Whicker: Forty years ago, a Lakers-Clippers Opening Night opened up a new era
LOS ANGELES - Until Tuesday night, the first game was just a day in the life.
Remember last year's openers? Portland 128, Lakers 119. And Denver 107, Clippers 98. And of course you don't.
"Whoever wins tonight, it's going to mean nothing," said Doc Rivers, the Clippers' coach. "And the team that loses, it'll mean nothing. But, having said that, you always want to win."
Game One was always the rocking motion that started the ski run, or maybe the 50K cross-country race. Quick starts rarely matter in a marathon, especially when 16 teams qualify to run another one.
No matter what Kawhi and A.D. and LeBron did to each other at Staples Center in this one, nothing would be decided, except for the experiment to see how many cameras could squeeze into an empty postgame locker room.
But there's always an exception.
On Oct. 12, 1979, the Lakers went to San Diego with cautious hopes. They had this rookie, Magic Johnson, whose smile and game could make any building a disco, and they still had Kareem Abdul-Jabbar, who had put up joyless numbers all those years to no avail.
They had others, too, and new coach Jack McKinney. Nobody was thinking NBA Finals yet. There were no red carpets.
San Diego was home to the Clippers. They would play there five more years before Donald T. Sterling moved them to Los Angeles. But the Clippers knew they'd be entertaining, with World B. Free firing rainbows, and they'd actually won 43 games the year before.
The nation was not tuned in, literally. CBS dared not show NBA games, even NBA Finals games, in Eastern prime-time.
Still, CBS sent Brent Musburger and Hot Rod Hundley to San Diego for the 8:30 PDT tipoff.
Four quarters later, the Lakers produced the snapshot that would launch five championships and, in its own way, would lead to the limousines and entourages of today.
Abdul-Jabbar took a fanciful skyhook from just outside the foul line. It swished, the buzzer sounded, and the Lakers won 103-102.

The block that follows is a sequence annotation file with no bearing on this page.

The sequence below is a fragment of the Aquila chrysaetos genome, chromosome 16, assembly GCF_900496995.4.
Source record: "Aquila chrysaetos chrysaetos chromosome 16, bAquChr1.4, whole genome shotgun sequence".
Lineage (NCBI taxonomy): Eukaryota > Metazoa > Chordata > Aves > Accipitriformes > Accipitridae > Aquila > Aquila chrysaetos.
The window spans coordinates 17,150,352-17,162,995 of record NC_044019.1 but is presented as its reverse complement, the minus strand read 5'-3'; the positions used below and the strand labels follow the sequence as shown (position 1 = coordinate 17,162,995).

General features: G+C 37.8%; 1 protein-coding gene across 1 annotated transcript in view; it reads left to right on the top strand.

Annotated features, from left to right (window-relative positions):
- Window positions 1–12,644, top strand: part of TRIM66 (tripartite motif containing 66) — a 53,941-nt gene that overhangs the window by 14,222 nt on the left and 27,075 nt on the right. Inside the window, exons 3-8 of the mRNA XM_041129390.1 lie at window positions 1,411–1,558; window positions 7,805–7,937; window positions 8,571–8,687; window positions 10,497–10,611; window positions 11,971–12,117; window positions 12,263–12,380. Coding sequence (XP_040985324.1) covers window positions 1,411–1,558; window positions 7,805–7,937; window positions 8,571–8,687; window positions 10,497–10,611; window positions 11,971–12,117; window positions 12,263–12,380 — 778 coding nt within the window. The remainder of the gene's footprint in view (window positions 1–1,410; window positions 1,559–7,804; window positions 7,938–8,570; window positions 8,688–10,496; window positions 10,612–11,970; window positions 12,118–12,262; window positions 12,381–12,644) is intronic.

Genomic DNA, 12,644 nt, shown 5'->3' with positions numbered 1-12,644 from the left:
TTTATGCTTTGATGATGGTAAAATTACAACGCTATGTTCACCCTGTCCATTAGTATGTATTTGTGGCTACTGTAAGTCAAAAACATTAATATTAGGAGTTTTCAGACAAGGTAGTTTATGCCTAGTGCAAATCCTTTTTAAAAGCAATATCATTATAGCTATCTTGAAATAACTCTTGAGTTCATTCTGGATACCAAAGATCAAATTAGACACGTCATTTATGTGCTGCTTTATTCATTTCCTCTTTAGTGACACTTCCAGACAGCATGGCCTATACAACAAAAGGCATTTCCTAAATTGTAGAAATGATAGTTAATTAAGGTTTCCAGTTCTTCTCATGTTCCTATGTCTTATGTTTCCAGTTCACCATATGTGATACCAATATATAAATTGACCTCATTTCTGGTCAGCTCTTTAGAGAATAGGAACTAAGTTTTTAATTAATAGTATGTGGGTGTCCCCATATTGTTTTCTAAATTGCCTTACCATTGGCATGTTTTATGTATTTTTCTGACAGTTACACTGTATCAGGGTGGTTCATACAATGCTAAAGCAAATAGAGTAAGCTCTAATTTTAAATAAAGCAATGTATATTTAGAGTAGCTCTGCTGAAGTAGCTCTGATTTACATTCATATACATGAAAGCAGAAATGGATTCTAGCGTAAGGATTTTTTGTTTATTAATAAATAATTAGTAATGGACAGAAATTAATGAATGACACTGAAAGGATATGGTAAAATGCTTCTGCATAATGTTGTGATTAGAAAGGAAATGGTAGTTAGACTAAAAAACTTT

Johnson then invaded the force field that surrounded Abdul-Jabbar and gave him a tight, rolling hug. The theoretical had become tangible. Magic and Kareem would blend their uniqueness and put the Lakers back on the cover of Sports Illustrated and, eventually, Forbes.
They won the 1980 championship. By the time they won again in 1982, CBS was no longer tape-delaying weekday NBA Finals games, or playing them on Saturday and Sunday afternoons to avoid a prime-time ratings licking. Joined by the Celtics (who won behind Larry Bird in 1981), the Lakers changed everything.
"Before that game, we were Kareem's team," Don Ford said on Tuesday morning. "After that game, we were Magic's team. Magic had that great energy. Kareem was probably the leading intellect of the whole league. It was some combination."
Ford was the forward from UC Santa Barbara. He still lives there, after helping broadcast Gauchos games all these years. He also was the in-bounds passer from the sideline on Oct. 12. Abdul-Jabbar said at the time that Ford was supposed to hit Magic on a lob, but when the Clippers cut it off, Ford went to the familiar port in a storm.
"I don't remember much, but I remember how deep that skyhook was," Ford said.
The next February, Ford was dealt to Cleveland along with a first-round draft pick in the 1980 draft. The Cavaliers gave the Lakers Butch Lee and their first-round pick in 1982. The Cavaliers' pick became Chad Kinch. The Lakers' pick became James Worthy. No need to explain further.
On that night in San Diego, Free shot 19 for 29 and scored 46 points, without 3-point candy.
McKinney rode his starters hard that night, long before "load management." Johnson played 41 minutes in his first game and scored 26 points. Abdul-Jabbar scored 29 with 10 rebounds. Jamaal Wilkes added 19 points.
The Lakers actually started 2-2 but quickly found a groove and were 10-4. With Norm Nixon freeing up Johnson to play all over the floor, they ran and shot to thrill.
On Nov. 8, McKinney and assistant coach Paul Westhead set up a tennis game near their homes in Palos Verdes, and McKinney's wife had the car. McKinney took his bicycle. He crashed, fractured his skull, and would never coach another Lakers game. Nixon, among others, said "Showtime" was always McKinney's creation.
Now everything is Showtime, but until April, they're all marking time.
"I like what both teams did," Ford said of the Lakers' and Clippers' offseason roster moves. "What matters, when you get to the playoffs, is who's hurt and who's not."
That answer is at the bottom of the hill. With one exception and one exceptional hug, you normally can't see it from here.
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